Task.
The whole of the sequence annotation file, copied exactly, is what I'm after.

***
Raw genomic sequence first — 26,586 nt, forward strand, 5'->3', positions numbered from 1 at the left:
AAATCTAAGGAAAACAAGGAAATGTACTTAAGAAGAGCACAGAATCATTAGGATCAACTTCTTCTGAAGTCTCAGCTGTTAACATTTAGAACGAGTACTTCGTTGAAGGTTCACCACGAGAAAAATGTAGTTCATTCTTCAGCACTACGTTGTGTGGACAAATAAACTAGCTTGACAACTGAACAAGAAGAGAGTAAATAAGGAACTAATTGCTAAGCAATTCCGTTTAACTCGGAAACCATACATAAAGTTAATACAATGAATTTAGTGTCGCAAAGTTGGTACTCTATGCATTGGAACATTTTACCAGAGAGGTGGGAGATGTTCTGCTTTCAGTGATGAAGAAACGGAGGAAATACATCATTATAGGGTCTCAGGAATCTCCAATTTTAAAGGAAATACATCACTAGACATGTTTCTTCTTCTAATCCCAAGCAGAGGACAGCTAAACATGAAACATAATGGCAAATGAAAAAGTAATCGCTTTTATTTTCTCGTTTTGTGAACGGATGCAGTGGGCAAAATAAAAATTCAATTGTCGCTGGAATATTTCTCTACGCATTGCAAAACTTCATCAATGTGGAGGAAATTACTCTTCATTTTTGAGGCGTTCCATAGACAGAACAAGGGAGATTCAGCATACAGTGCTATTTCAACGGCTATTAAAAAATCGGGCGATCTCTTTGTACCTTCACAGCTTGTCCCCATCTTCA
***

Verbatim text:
Raw genomic sequence first — 26,586 nt, forward strand, 5'->3', positions numbered from 1 at the left:
AAATCTAAGGAAAACAAGGAAATGTACTTAAGAAGAGCACAGAATCATTAGGATCAACTTCTTCTGAAGTCTCAGCTGTTAACATTTAGAACGAGTACTTCGTTGAAGGTTCACCACGAGAAAAATGTAGTTCATTCTTCAGCACTACGTTGTGTGGACAAATAAACTAGCTTGACAACTGAACAAGAAGAGAGTAAATAAGGAACTAATTGCTAAGCAATTCCGTTTAACTCGGAAACCATACATAAAGTTAATACAATGAATTTAGTGTCGCAAAGTTGGTACTCTATGCATTGGAACATTTTACCAGAGAGGTGGGAGATGTTCTGCTTTCAGTGATGAAGAAACGGAGGAAATACATCATTATAGGGTCTCAGGAATCTCCAATTTTAAAGGAAATACATCACTAGACATGTTTCTTCTTCTAATCCCAAGCAGAGGACAGCTAAACATGAAACATAATGGCAAATGAAAAAGTAATCGCTTTTATTTTCTCGTTTTGTGAACGGATGCAGTGGGCAAAATAAAAATTCAATTGTCGCTGGAATATTTCTCTACGCATTGCAAAACTTCATCAATGTGGAGGAAATTACTCTTCATTTTTGAGGCGTTCCATAGACAGAACAAGGGAGATTCAGCATACAGTGCTATTTCAACGGCTATTAAAAAATCGGGCGATCTCTTTGTACCTTCACAGCTTGTCCCCATCTTCA